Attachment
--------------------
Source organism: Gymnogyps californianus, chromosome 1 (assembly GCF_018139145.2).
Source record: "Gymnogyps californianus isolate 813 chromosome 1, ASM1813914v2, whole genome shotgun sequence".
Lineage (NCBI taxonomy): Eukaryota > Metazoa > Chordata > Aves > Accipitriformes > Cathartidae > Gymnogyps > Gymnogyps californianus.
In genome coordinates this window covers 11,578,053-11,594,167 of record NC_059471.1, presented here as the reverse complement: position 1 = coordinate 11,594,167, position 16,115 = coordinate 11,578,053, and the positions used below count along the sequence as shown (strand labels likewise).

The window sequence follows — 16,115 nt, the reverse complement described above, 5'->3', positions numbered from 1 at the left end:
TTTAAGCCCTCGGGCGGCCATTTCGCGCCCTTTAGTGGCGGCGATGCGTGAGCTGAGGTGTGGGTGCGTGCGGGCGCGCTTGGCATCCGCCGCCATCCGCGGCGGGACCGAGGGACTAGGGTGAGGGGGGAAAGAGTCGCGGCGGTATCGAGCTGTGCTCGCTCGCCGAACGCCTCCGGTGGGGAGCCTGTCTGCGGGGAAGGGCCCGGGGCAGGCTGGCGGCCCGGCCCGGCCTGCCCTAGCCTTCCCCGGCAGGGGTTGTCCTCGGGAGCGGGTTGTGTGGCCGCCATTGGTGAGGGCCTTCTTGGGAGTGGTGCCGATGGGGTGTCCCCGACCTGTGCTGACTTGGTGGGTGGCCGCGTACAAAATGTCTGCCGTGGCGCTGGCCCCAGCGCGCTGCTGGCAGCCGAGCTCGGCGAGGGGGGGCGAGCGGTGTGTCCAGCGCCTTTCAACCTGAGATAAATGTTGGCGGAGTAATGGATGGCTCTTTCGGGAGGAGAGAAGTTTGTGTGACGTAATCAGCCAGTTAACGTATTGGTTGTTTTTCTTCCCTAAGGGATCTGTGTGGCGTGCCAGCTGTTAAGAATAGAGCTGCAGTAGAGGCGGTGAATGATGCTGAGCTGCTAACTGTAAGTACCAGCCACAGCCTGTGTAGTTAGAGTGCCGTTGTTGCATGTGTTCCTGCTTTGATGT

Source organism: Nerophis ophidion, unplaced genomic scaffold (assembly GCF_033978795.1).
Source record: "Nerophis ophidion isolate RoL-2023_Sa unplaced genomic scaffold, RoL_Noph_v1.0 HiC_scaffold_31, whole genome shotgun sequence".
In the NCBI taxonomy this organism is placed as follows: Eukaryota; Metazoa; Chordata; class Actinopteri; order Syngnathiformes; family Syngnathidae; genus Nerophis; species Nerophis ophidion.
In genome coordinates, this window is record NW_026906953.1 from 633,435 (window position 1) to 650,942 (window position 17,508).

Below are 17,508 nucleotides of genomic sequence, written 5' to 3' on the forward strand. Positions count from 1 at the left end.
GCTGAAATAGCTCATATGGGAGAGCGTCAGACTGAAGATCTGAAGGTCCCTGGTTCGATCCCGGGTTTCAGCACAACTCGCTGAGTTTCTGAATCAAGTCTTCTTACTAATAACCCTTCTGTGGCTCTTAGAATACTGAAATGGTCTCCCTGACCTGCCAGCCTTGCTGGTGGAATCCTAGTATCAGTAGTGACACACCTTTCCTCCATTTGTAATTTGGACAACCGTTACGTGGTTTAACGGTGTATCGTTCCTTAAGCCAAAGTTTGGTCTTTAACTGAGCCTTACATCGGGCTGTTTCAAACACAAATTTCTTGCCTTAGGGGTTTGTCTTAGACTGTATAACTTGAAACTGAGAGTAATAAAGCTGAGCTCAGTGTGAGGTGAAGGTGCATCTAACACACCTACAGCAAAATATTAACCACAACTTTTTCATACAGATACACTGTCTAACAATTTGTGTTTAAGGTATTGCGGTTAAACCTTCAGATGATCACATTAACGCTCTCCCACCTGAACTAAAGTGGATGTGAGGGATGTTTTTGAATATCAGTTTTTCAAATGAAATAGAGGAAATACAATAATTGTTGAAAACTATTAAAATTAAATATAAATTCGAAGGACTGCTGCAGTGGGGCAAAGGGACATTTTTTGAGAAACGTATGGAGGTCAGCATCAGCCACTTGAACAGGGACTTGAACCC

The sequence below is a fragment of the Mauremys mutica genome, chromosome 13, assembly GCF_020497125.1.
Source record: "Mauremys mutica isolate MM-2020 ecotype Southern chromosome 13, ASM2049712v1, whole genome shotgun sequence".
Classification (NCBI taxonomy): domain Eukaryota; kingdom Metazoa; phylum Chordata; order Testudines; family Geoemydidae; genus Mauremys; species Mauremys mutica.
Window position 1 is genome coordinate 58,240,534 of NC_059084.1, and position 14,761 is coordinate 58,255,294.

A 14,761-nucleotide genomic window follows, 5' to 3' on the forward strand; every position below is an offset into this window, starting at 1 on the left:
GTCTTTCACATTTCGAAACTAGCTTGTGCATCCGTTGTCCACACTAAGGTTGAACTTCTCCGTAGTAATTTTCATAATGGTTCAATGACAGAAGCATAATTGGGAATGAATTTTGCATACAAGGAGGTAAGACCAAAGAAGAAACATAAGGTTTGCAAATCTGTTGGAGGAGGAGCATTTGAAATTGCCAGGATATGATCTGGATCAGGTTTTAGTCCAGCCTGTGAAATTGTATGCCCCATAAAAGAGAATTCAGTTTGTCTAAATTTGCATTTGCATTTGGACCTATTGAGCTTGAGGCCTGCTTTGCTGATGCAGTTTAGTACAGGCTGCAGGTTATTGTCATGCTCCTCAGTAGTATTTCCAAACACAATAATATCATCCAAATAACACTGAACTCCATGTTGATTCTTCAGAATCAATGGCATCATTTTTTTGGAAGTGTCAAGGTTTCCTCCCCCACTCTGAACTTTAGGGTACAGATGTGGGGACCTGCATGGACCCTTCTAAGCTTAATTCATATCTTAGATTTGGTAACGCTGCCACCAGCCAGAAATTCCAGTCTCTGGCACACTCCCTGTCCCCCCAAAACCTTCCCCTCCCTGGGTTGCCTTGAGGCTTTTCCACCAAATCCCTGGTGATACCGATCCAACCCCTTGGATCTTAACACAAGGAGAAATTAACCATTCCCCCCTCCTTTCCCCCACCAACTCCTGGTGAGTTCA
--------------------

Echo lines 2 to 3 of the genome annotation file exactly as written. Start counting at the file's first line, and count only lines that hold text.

Source record: "Gymnogyps californianus isolate 813 chromosome 1, ASM1813914v2, whole genome shotgun sequence".
Lineage (NCBI taxonomy): Eukaryota > Metazoa > Chordata > Aves > Accipitriformes > Cathartidae > Gymnogyps > Gymnogyps californianus.